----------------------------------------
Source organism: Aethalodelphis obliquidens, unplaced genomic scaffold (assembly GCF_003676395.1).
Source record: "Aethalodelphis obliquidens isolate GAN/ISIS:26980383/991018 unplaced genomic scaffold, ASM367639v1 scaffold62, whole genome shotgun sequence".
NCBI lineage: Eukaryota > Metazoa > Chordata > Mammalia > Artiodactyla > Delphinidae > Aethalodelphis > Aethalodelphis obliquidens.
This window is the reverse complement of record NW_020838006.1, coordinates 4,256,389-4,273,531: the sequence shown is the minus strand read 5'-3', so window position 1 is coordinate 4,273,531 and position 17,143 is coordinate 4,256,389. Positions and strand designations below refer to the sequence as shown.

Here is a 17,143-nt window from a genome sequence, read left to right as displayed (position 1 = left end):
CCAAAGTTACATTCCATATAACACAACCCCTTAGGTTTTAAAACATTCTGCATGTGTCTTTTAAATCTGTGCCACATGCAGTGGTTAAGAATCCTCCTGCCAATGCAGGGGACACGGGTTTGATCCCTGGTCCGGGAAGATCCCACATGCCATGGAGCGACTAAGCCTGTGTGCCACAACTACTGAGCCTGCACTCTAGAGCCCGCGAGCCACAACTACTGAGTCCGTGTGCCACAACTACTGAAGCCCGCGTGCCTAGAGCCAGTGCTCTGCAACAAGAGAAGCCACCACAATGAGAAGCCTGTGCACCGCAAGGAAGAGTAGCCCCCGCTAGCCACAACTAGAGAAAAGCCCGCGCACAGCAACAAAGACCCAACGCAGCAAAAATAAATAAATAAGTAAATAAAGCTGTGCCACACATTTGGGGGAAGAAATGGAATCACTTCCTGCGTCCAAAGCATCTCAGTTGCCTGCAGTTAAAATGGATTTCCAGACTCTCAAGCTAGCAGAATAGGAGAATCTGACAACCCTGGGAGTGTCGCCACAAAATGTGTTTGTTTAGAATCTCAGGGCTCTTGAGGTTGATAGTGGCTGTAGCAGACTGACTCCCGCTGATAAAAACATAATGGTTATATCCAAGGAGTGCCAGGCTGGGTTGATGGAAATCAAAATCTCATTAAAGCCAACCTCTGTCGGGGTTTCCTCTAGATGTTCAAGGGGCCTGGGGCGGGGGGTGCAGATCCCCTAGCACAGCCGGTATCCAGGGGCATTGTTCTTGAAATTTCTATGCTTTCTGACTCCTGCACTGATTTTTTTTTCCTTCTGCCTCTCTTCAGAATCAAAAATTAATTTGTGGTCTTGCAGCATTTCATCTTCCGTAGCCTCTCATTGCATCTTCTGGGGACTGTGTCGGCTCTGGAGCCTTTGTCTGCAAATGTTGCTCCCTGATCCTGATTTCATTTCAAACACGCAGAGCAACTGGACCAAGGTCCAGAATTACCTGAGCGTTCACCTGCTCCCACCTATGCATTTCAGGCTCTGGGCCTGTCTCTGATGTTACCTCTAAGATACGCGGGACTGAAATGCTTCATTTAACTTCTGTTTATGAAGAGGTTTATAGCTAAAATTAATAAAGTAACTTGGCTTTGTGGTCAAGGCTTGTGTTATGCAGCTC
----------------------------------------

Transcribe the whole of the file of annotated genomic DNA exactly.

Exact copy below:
Source organism: Aethalodelphis obliquidens, unplaced genomic scaffold (assembly GCF_003676395.1).
Source record: "Aethalodelphis obliquidens isolate GAN/ISIS:26980383/991018 unplaced genomic scaffold, ASM367639v1 scaffold62, whole genome shotgun sequence".
NCBI lineage: Eukaryota > Metazoa > Chordata > Mammalia > Artiodactyla > Delphinidae > Aethalodelphis > Aethalodelphis obliquidens.
This window is the reverse complement of record NW_020838006.1, coordinates 4,256,389-4,273,531: the sequence shown is the minus strand read 5'-3', so window position 1 is coordinate 4,273,531 and position 17,143 is coordinate 4,256,389. Positions and strand designations below refer to the sequence as shown.

Here is a 17,143-nt window from a genome sequence, read left to right as displayed (position 1 = left end):
CCAAAGTTACATTCCATATAACACAACCCCTTAGGTTTTAAAACATTCTGCATGTGTCTTTTAAATCTGTGCCACATGCAGTGGTTAAGAATCCTCCTGCCAATGCAGGGGACACGGGTTTGATCCCTGGTCCGGGAAGATCCCACATGCCATGGAGCGACTAAGCCTGTGTGCCACAACTACTGAGCCTGCACTCTAGAGCCCGCGAGCCACAACTACTGAGTCCGTGTGCCACAACTACTGAAGCCCGCGTGCCTAGAGCCAGTGCTCTGCAACAAGAGAAGCCACCACAATGAGAAGCCTGTGCACCGCAAGGAAGAGTAGCCCCCGCTAGCCACAACTAGAGAAAAGCCCGCGCACAGCAACAAAGACCCAACGCAGCAAAAATAAATAAATAAGTAAATAAAGCTGTGCCACACATTTGGGGGAAGAAATGGAATCACTTCCTGCGTCCAAAGCATCTCAGTTGCCTGCAGTTAAAATGGATTTCCAGACTCTCAAGCTAGCAGAATAGGAGAATCTGACAACCCTGGGAGTGTCGCCACAAAATGTGTTTGTTTAGAATCTCAGGGCTCTTGAGGTTGATAGTGGCTGTAGCAGACTGACTCCCGCTGATAAAAACATAATGGTTATATCCAAGGAGTGCCAGGCTGGGTTGATGGAAATCAAAATCTCATTAAAGCCAACCTCTGTCGGGGTTTCCTCTAGATGTTCAAGGGGCCTGGGGCGGGGGGTGCAGATCCCCTAGCACAGCCGGTATCCAGGGGCATTGTTCTTGAAATTTCTATGCTTTCTGACTCCTGCACTGATTTTTTTTTCCTTCTGCCTCTCTTCAGAATCAAAAATTAATTTGTGGTCTTGCAGCATTTCATCTTCCGTAGCCTCTCATTGCATCTTCTGGGGACTGTGTCGGCTCTGGAGCCTTTGTCTGCAAATGTTGCTCCCTGATCCTGATTTCATTTCAAACACGCAGAGCAACTGGACCAAGGTCCAGAATTACCTGAGCGTTCACCTGCTCCCACCTATGCATTTCAGGCTCTGGGCCTGTCTCTGATGTTACCTCTAAGATACGCGGGACTGAAATGCTTCATTTAACTTCTGTTTATGAAGAGGTTTATAGCTAAAATTAATAAAGTAACTTGGCTTTGTGGTCAAGGCTTGTGTTATGCAGCTC